Exploding, imploding. Past, future. And inbetween.

If you follow TBFKAOP you know that I blogged a few weeks ago about the dramatic and utterly terrifying meltdowns of 3 year olds. If you don’t follow TBFKAOP, why the hell not? Uh, I mean, maybe you should check that post out. Unless you’re contemplating trying to have a baby, in which case you should pretend that post doesn’t exist and sniff a newborn until your ute hurts and takes over your common sense.

So, 3 year old meltdowns have got me down. I am at a loss, y’all. I have always sworn by the parenting book Raising Your Spirited Child for teaching me how to understand Sabine, cope with her ah, peculiarities and more importantly head off freak outs. Raising Your Spirited Child wasn’t helping me with this. Nothing was helping me with this. Not ignoring, not coddling, not bargaining, not prepping, nothing. Nothing helped. And it gets to be exhausting when you’re jumping through hoops to try to diffuse a 35lb puddle of child.

Someone recommended the book The Explosive Child to me. I balked. Explosive children swear and scream at their parents. They hit them. They throw things. My child, though trying, does none of these things. Anger really isn’t her bag, baby. But in talking my friend insisted that it works for children who are prone to meltdown too. To children who have fits of hysterics. And, well, the drama IS my kid’s bag. Baby. The book goes into greater detail about how imploding is an issue much like exploding and so I decided to give it a go.

What I went looking for was guidance for my child. What I found was a greater understanding of … me. And my child and good coping techniques but what I’m really astounded by is what I learned about myself. I guess you could say I was a trying child and teenager. Rigid. Inflexible. Explosive. Yeah, sure. I did a lot of yelling. I did a lot of yelling into adulthood when I had to learn how to navigate problems without screaming in people’s faces. My poor parents. I mean, really. As I read through the book I did some, “Yeah, I can see how that could help Sabine” and a whole lot of “That is me, that is me, that is ME, that IS me, and OMG THAT IS ME!”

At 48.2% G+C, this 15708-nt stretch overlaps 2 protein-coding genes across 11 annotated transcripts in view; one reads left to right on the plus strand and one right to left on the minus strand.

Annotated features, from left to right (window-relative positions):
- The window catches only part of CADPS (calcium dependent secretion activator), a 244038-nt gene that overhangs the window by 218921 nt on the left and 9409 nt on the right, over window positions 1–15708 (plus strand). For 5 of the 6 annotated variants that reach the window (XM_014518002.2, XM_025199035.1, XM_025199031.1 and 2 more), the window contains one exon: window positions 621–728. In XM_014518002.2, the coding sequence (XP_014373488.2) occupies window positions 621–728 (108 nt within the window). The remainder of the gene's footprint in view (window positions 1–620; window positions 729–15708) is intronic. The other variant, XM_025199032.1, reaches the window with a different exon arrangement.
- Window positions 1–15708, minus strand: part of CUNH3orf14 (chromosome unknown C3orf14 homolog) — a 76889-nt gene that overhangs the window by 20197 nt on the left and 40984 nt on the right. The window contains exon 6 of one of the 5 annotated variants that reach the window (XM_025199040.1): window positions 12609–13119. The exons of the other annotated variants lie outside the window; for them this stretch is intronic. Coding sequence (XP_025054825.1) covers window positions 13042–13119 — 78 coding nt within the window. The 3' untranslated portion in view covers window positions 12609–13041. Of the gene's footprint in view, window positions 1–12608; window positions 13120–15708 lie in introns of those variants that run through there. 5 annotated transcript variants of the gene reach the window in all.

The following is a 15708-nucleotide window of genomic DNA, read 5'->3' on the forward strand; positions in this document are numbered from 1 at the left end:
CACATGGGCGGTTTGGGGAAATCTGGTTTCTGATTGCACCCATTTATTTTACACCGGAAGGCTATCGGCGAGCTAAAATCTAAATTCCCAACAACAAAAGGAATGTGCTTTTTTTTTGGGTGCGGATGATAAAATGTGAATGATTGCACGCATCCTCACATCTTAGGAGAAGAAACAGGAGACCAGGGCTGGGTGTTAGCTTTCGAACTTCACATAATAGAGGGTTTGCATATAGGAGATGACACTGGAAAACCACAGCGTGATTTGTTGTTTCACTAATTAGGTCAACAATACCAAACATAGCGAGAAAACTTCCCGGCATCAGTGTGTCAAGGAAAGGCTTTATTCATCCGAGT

So I know at this point everyone is thinking, “That’s great and all, Jenn, but you already said that you learned how to work around the whole explosive thing so what’s the big deal?” And you’d be right – I did learn to work around it. But what I didn’t really realize until I read this book is that it is somewhat NORMAL to have to LEARN to work around it. That some kids don’t just develop these coping mechanisms as well as other kids. That for some kids it’s just like math being hard, except it’s your emotions rather than algebra. I have spent the majority of 30 years of my life thinking I was just a suck kid with an anger problem who finally grew up when, in reality, I was just a slow learner. This book did more for me understanding myself than years of therapists that my parents sent me to. And then I sent me to. And so on and so forth.

Now. This is not to say that I deny culpability for my actions. I don’t. I was a suck kid and I’m lucky that my parents were as involved as they were. But now I somewhat more understand why I was a suck kid, even though I didn’t want to be.

Andplusalso it has further helped me put together the puzzle pieces of what happens when a high needs baby is no longer a high needs baby (and they’re a high needs child! woohooo!) and how that translates beyond wearing them 24/7 and bouncing on exercise balls. I think this is a good thing. For all of us.

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2 responses

  1. I have a spirited child too and we’ve had success with the techniques in Kim John Payne’s book, “Simplicity Parenting”. I think it has had a positive impact on our entire family. I highly recommend.

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